Though Heidegger is aware of and acknowledges the legitimacy of purely philosophical issues (in his references to canonic authors, traditional problems, and respect for academic taboos), Bourdieu points out the complexity and abstraction of Heidegger's philosophical discourse stems from its situation in the cultural field, where two social and intellectual dimensions--political thought and academic thought--intersect.
Bourdieu concludes by suggesting that Heidegger should not be considered as a Nazi ideologist, that there is no place in Heidegger's philosophical ideas for a racist conception of the human being. Rather, he sees Heidegger's thought as a structural equivalent in the field of philosophy of the "conservative revolution," of which Nazism is but one manifestation.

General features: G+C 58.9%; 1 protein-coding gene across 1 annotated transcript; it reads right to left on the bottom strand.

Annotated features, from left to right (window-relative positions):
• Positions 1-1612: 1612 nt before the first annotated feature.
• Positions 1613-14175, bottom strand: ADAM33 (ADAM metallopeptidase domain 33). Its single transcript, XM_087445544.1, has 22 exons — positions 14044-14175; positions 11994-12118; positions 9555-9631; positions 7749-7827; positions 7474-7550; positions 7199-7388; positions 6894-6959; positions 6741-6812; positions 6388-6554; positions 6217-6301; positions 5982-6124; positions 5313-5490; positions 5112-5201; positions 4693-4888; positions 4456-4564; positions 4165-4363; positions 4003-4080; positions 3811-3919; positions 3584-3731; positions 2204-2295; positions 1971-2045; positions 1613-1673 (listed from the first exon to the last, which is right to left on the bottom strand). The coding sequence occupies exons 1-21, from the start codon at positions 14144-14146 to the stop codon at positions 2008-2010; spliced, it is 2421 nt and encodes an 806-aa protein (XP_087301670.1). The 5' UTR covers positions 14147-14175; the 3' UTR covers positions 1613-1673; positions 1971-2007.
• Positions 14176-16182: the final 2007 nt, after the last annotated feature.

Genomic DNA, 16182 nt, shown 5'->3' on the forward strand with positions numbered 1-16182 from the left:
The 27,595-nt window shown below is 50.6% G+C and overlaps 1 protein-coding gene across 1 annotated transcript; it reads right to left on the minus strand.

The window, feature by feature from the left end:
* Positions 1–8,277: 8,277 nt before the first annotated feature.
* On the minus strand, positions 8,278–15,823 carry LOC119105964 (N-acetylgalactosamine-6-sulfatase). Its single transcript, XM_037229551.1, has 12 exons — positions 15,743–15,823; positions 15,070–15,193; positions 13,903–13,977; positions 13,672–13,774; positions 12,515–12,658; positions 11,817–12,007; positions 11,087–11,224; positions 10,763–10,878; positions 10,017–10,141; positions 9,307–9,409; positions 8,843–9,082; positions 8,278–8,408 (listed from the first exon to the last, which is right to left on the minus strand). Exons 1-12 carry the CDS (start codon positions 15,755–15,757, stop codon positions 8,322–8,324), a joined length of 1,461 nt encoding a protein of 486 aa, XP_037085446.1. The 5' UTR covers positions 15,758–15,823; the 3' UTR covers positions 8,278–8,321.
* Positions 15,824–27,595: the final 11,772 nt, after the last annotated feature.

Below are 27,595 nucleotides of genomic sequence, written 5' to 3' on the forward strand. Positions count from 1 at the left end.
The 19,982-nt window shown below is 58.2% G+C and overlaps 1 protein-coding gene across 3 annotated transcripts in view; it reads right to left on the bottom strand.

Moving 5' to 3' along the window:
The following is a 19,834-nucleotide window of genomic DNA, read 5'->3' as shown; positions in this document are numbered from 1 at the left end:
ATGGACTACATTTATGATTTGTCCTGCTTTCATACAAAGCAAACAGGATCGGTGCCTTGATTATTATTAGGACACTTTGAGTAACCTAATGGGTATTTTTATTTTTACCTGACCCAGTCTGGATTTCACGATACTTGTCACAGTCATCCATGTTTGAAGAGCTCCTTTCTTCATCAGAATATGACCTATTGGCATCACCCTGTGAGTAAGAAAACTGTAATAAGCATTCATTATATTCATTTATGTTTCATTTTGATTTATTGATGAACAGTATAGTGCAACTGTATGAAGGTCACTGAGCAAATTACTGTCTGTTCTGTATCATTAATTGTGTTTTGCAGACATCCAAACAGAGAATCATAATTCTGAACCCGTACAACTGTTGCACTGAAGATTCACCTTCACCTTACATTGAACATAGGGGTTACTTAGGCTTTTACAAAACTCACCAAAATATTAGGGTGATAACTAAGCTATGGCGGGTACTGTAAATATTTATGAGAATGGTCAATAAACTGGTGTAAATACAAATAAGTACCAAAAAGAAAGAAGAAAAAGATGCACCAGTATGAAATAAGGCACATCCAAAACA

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About the Author
Pierre Bourdieu is Professor of Sociology at the Collège de France and Director of Studies at the École des Hautes Études en Sciences Sociales.
Table of Contents
Introduction: Skewed thinking.
1. Pure philosophy and the Zeitgeist. .
2. The philosophical field and the space of possibilities.
3. A 'conservative revolution' in philosophy.
4. Censorship and the imposition of form.
5. Internal readings and the respect of form.
6. Self-interpretation and the evolution of the system.